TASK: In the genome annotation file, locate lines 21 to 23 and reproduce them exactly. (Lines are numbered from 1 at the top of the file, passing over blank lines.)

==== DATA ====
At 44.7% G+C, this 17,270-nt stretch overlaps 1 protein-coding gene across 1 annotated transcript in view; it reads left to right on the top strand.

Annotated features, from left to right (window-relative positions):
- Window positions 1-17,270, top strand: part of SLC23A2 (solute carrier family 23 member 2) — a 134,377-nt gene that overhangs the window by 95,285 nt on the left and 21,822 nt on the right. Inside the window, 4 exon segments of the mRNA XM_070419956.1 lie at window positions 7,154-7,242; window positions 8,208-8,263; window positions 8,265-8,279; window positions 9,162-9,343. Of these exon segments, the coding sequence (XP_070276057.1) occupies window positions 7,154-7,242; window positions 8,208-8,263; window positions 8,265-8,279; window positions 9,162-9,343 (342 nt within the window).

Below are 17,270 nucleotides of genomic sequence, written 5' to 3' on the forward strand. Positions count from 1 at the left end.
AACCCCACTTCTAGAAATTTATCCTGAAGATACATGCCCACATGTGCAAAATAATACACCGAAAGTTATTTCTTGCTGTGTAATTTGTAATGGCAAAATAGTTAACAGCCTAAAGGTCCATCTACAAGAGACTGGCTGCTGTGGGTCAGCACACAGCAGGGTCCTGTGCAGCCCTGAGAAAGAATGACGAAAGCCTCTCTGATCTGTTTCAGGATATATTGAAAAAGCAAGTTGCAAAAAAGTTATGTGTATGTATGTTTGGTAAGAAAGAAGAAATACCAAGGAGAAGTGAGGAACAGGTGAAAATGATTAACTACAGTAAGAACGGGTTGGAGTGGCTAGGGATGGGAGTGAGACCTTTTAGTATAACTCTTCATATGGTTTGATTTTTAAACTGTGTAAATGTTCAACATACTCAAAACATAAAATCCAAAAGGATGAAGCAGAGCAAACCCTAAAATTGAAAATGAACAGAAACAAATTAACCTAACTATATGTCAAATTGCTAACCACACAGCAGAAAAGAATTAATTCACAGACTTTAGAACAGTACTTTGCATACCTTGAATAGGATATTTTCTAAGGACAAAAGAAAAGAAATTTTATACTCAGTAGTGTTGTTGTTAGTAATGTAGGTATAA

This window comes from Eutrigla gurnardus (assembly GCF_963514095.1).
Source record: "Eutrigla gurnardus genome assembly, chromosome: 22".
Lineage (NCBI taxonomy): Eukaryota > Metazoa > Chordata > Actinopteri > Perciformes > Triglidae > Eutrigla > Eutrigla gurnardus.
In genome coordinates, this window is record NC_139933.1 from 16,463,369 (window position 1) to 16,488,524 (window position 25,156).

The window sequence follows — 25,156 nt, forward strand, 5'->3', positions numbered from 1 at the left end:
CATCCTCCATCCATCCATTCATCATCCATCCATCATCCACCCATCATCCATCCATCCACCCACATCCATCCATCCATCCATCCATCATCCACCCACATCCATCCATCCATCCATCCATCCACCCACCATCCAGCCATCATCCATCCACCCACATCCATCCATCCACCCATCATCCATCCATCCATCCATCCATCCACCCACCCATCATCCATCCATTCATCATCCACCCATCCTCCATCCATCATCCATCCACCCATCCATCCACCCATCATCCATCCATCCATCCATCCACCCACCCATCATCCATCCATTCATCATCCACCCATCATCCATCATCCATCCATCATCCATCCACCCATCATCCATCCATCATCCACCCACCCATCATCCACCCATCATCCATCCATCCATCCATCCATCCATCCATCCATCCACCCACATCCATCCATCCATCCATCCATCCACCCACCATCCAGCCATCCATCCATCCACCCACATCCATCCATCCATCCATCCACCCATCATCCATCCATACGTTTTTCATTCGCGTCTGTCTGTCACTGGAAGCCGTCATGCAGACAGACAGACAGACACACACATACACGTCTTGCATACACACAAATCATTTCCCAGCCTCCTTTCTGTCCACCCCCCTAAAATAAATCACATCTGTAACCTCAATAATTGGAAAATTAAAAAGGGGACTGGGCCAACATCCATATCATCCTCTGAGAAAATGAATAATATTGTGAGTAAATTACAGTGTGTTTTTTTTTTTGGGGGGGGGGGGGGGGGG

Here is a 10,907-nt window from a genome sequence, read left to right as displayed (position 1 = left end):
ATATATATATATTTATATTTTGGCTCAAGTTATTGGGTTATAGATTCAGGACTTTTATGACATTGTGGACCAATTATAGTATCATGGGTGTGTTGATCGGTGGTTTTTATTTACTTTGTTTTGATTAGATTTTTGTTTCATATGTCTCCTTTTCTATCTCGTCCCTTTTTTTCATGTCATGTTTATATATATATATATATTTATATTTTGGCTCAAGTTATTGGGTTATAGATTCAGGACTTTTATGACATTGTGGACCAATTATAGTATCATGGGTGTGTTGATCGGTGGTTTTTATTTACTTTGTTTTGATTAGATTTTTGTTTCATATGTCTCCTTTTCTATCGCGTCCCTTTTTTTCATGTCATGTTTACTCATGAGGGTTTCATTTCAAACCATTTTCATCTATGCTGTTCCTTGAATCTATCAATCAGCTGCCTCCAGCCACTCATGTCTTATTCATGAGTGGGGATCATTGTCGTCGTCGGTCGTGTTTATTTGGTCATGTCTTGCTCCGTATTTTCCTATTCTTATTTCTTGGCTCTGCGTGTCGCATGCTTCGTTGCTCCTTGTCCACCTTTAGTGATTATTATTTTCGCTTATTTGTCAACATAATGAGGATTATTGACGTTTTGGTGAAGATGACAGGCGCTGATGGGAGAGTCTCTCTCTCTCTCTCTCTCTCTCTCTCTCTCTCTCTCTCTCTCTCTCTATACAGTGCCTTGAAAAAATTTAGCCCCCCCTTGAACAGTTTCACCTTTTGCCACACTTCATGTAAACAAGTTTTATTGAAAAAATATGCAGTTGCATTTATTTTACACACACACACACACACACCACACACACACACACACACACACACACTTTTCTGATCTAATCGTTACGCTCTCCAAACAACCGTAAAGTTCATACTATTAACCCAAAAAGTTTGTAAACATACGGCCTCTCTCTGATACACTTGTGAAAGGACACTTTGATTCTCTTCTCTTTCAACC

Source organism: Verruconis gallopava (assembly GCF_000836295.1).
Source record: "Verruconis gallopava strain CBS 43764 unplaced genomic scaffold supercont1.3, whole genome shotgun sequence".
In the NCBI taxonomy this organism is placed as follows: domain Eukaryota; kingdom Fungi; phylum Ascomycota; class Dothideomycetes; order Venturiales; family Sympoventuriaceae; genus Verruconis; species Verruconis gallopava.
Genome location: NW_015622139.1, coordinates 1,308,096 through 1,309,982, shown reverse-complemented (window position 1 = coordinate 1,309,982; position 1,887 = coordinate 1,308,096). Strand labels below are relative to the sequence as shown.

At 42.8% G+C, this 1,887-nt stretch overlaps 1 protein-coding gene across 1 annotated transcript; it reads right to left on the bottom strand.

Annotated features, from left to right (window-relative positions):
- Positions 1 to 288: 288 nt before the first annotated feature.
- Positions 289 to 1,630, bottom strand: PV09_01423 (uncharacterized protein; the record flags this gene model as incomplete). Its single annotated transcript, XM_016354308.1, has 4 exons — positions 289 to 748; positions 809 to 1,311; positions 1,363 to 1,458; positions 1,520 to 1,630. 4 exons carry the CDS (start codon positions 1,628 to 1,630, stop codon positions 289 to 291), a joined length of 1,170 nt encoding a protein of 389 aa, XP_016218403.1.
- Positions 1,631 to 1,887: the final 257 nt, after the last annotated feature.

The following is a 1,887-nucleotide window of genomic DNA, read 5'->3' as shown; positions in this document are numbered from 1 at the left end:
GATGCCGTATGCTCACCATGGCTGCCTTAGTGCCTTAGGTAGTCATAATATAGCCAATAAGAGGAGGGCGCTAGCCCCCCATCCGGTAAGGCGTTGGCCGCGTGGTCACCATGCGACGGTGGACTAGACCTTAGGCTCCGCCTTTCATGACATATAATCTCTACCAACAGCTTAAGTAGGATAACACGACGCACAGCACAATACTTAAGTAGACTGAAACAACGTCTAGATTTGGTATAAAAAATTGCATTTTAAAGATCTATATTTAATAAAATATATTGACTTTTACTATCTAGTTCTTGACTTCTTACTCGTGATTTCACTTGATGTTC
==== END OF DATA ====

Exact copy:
- Positions 289 to 1,630, bottom strand: PV09_01423 (uncharacterized protein; the record flags this gene model as incomplete). Its single annotated transcript, XM_016354308.1, has 4 exons — positions 289 to 748; positions 809 to 1,311; positions 1,363 to 1,458; positions 1,520 to 1,630. 4 exons carry the CDS (start codon positions 1,628 to 1,630, stop codon positions 289 to 291), a joined length of 1,170 nt encoding a protein of 389 aa, XP_016218403.1.
- Positions 1,631 to 1,887: the final 257 nt, after the last annotated feature.

The following is a 1,887-nucleotide window of genomic DNA, read 5'->3' as shown; positions in this document are numbered from 1 at the left end: